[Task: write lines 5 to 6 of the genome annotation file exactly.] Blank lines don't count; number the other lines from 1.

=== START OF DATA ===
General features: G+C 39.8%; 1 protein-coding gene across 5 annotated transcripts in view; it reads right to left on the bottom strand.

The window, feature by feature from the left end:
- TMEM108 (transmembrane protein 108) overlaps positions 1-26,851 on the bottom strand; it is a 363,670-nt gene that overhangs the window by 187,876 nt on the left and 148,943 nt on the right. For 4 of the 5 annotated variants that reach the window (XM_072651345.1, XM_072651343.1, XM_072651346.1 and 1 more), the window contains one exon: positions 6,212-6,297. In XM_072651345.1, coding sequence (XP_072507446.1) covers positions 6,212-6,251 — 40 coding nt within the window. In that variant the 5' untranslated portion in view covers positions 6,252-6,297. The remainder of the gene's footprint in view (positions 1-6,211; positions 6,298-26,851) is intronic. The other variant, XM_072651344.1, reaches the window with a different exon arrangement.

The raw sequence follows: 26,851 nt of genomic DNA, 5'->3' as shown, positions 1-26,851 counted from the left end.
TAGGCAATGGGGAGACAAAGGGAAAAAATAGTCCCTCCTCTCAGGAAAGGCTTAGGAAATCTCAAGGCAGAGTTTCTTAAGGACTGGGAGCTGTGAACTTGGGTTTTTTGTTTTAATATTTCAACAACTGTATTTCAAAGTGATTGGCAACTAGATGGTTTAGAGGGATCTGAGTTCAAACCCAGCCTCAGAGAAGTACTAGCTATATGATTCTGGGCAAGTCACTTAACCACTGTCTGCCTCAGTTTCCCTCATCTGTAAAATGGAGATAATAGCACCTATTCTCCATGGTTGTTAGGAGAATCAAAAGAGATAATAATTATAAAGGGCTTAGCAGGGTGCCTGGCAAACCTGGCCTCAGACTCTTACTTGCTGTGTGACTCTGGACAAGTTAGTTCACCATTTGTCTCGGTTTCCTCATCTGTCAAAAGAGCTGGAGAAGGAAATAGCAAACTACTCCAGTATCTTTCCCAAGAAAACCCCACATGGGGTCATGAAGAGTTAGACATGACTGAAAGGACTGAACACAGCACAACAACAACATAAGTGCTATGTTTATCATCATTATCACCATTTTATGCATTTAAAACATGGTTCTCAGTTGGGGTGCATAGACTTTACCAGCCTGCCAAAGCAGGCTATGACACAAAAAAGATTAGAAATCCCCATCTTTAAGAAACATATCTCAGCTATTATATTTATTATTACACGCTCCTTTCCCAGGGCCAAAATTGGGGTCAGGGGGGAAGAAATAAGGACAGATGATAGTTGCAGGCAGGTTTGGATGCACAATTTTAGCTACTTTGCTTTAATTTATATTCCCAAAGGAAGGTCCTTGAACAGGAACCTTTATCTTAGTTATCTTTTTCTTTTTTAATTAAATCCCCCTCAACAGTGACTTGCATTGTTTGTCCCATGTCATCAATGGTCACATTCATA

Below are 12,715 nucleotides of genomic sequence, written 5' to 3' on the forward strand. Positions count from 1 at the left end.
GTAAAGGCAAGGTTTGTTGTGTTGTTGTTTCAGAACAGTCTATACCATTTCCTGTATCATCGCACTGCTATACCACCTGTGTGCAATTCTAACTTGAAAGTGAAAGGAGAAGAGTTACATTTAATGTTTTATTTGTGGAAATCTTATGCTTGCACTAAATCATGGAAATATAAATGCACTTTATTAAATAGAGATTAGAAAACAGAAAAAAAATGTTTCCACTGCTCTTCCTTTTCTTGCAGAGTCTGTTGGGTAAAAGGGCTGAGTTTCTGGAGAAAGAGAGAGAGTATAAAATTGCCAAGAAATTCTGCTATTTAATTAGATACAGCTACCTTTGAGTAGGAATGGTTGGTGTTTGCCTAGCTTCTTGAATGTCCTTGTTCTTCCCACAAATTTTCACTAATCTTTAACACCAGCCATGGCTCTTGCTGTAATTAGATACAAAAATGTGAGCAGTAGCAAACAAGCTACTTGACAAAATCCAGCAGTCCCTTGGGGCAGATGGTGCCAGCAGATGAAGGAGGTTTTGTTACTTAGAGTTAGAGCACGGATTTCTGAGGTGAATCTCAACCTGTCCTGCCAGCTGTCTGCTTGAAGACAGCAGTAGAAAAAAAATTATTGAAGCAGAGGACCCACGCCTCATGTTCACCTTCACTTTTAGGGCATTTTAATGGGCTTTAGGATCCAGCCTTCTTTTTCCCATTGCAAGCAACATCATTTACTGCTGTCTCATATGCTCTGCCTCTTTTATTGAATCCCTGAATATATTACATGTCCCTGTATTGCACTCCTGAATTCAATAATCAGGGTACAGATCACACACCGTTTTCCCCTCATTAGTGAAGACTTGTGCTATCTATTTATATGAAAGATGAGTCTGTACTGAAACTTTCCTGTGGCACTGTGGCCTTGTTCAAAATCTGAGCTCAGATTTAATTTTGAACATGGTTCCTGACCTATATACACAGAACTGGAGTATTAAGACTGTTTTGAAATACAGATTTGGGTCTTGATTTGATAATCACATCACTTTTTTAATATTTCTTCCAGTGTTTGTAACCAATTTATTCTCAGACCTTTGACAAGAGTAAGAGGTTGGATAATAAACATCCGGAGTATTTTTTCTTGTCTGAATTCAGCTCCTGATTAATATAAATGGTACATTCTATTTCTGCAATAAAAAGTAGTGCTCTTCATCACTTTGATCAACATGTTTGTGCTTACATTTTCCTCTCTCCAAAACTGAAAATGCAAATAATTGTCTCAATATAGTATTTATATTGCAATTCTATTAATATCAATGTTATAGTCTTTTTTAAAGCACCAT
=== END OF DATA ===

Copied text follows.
TAGGCAATGGGGAGACAAAGGGAAAAAATAGTCCCTCCTCTCAGGAAAGGCTTAGGAAATCTCAAGGCAGAGTTTCTTAAGGACTGGGAGCTGTGAACTTGGGTTTTTTGTTTTAATATTTCAACAACTGTATTTCAAAGTGATTGGCAACTAGATGGTTTAGAGGGATCTGAGTTCAAACCCAGCCTCAGAGAAGTACTAGCTATATGATTCTGGGCAAGTCACTTAACCACTGTCTGCCTCAGTTTCCCTCATCTGTAAAATGGAGATAATAGCACCTATTCTCCATGGTTGTTAGGAGAATCAAAAGAGATAATAATTATAAAGGGCTTAGCAGGGTGCCTGGCAAACCTGGCCTCAGACTCTTACTTGCTGTGTGACTCTGGACAAGTTAGTTCACCATTTGTCTCGGTTTCCTCATCTGTCAAAAGAGCTGGAGAAGGAAATAGCAAACTACTCCAGTATCTTTCCCAAGAAAACCCCACATGGGGTCATGAAGAGTTAGACATGACTGAAAGGACTGAACACAGCACAACAACAACATAAGTGCTATGTTTATCATCATTATCACCATTTTATGCATTTAAAACATGGTTCTCAGTTGGGGTGCATAGACTTTACCAGCCTGCCAAAGCAGGCTATGACACAAAAAAGATTAGAAATCCCCATCTTTAAGAAACATATCTCAGCTATTATATTTATTATTACACGCTCCTTTCCCAGGGCCAAAATTGGGGTCAGGGGGGAAGAAATAAGGACAGATGATAGTTGCAGGCAGGTTTGGATGCACAATTTTAGCTACTTTGCTTTAATTTATATTCCCAAAGGAAGGTCCTTGAACAGGAACCTTTATCTTAGTTATCTTTTTCTTTTTTAATTAAATCCCCCTCAACAGTGACTTGCATTGTTTGTCCCATGTCATCAATGGTCACATTCATA

Below are 12,715 nucleotides of genomic sequence, written 5' to 3' on the forward strand. Positions count from 1 at the left end.